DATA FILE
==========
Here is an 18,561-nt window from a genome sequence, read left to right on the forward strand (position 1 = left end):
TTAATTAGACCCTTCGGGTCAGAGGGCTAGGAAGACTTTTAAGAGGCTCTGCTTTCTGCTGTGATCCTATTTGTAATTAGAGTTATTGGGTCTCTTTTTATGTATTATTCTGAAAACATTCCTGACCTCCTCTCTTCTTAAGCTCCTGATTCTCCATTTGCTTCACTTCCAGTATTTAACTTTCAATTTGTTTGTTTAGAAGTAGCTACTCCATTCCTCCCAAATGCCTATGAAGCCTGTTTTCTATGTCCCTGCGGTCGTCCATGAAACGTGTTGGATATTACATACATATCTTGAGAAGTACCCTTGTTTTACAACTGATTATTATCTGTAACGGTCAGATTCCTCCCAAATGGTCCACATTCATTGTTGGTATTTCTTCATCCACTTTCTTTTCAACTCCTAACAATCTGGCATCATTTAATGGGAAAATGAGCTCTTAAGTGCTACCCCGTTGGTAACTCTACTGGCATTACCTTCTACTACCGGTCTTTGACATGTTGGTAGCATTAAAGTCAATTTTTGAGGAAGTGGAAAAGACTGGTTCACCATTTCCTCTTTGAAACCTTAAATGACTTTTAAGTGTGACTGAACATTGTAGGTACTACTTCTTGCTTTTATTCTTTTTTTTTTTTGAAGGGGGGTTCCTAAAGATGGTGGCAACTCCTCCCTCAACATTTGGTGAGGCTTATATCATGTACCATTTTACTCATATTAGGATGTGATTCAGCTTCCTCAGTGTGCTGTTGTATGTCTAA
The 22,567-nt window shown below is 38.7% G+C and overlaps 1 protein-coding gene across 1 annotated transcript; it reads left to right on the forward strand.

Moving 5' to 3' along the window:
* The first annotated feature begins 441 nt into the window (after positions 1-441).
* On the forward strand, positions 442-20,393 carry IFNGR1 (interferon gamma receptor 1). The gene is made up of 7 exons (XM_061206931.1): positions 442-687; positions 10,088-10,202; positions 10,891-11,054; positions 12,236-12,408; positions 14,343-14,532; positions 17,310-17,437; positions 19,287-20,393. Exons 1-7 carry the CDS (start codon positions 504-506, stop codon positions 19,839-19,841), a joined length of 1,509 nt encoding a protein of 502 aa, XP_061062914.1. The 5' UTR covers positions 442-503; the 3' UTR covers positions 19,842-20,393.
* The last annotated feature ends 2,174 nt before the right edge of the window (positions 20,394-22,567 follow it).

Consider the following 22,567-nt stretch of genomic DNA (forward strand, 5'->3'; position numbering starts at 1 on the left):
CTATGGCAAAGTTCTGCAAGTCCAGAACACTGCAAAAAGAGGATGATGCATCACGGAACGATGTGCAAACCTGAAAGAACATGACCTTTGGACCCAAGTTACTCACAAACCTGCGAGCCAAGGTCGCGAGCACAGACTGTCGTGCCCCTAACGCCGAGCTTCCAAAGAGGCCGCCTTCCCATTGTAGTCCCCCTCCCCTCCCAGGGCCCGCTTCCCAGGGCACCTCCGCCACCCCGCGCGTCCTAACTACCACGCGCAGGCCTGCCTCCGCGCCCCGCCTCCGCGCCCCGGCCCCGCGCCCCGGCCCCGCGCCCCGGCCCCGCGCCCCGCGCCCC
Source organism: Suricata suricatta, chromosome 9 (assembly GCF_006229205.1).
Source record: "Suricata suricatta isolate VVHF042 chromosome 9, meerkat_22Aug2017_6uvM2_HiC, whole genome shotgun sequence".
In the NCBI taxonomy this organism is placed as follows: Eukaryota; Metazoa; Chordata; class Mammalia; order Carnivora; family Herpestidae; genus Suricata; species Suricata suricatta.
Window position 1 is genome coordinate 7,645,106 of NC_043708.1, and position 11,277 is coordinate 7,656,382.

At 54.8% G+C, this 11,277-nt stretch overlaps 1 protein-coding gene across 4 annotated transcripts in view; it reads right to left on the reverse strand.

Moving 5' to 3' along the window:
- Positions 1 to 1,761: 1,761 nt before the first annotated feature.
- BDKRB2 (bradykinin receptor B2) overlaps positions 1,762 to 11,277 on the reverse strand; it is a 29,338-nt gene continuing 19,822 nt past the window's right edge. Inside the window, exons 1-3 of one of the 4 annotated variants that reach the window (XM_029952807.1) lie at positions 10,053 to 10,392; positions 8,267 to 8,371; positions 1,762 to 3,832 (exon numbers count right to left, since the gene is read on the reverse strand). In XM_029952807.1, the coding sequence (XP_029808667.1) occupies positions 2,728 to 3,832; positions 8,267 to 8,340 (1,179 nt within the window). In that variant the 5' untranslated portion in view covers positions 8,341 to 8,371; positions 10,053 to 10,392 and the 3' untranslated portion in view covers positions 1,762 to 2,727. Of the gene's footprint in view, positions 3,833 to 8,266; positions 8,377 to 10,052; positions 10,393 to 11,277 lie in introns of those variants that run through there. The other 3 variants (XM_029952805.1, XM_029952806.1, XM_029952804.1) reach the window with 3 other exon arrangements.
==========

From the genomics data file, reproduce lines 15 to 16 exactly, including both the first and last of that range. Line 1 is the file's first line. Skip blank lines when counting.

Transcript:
Moving 5' to 3' along the window:
- Positions 1 to 1,761: 1,761 nt before the first annotated feature.